Retinopathy of Prematurity

What is the Retina?

The retina is a layer of tissue that senses the light coming into the eye. It covers the inside of the back of the eye like a layer of wallpaper. 

What is Retinopathy of Prematurity?

Retinopathy of Prematurity is a condition of the retina, which can occur in babies born prematurely.   The retina of a baby born very prematurely doesn’t have a full blood supply and parts of the peripheral retina have no blood supply. The changes that occur after birth can lead to abnormal blood vessels growing and, without treatment; this process could lead to the retina detaching. This could result in the child having reduced vision or blindness.

ROP Screening

All premature babies born before a certain number of weeks of gestation or below a certain weight have their eyes checked by an Ophthalmologist (Eye Doctor). 

 

Your baby needs to be screened until they have developed a normal blood supply to the full retina.  This takes a different amount of time for each premature child, but is usually complete within a few months of birth.  Your ophthalmologist can see when the risk of retinopathy has gone and will tell you clearly when your child no longer needs further screening.

 

Before the retina has a full blood supply, the retina can develop ROP. Mild ROP usually does not require treatment as it often goes away with no treatment and the child goes on to develop a healthy retina and good vision.  These children will be monitored closely until we know the ROP has gone.  If the ROP starts to progress beyond a particular level then we should intervene and treat the child before it progresses to a severe stage.

 

The eye doctor bases this decision on many factors including the stage of ROP, the position of ROP and the characteristics of the retinal vessels as well as other factors. There are well-developed international guidelines, which help the eye doctor make this decision. 

NB! it is very important that your baby does not miss any of their screening appointments after they are discharged from hospital

ROP Treatment

Standard treatment involves a procedure using a laser to treat the area of the retina, which has no blood supply. This area of retina with no blood supply is what is causing the ROP to develop and progress. Laser is very effective a stopping the ROP progressing before it causes Retinal Detachment and vision loss.  

 

Laser for ROP is a very safe procedure but like all procedures there are some recognized possible risks from undergoing laser.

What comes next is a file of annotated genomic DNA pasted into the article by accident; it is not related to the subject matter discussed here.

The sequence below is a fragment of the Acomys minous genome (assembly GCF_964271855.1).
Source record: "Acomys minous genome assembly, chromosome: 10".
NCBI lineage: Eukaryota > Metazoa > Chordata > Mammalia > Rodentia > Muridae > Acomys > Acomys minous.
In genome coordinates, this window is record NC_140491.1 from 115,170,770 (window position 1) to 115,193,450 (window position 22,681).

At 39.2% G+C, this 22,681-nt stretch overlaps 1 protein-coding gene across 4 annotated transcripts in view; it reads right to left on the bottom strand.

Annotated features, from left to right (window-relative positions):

Laser treatment for ROP can be performed either under General Anaesthesisa or under intravenous Sedation (receiving a sedating medication through a drip). There are advantages and disadvantages to both of these methods. The medical doctors including the neonatologist and the eye doctor who will perform the treatment will discuss  what the most appropriate method for each individual child is.  Both sedation and general anaesthesia do carry some risk, however with proper monitoring in a specialist unit the risk of a serious adverse event associated with the treatment is very low.  For this reason your child will be closely monitored during the procedure and following the procedure.

 

Local adverse events affecting the eye include but are not limited to:

  • Undertreatment.  (Requiring further procedures)

  • Retinal burns, breaks ,  bleeding  or detachment that is not desirable for treatment.

  • Corneal burns. (causing cloudy patches to the clear window at the front of the eye)

  • Iris injury (causing an irregular pupil size or rarely blood appearing in the front of the eye)

  • Cataract (Cloudy patches of the natural lens of the eye which if severe could have a negative impact on vision)

  • Myopia (Shortsightedness)- this may require glasses as a young child)

 

 

Most babies undergoing treatment with laser do not have any serious outcomes from laser and the benefit of treating this condition far outweigh the risks.  

In some cases of ROP where there is a very large area of retina without a blood supply an injection of a drug is used instead of laser as the initial treatment. There are downsides to this drug also. Your ophthalmologist would discuss these with you before treatment. It is not usually recommended as standard treatment unless the blood supply is extremely bad and there is a very large area of retina without a blood supply. Babies treated with this drug will often require laser treatment at a later date also.

 

Thankfully ROP is now a very well defined condition, which is much better understood than it was in the past. The treatment we have available now leads to a good outcome in the vast majority of patients.

ROP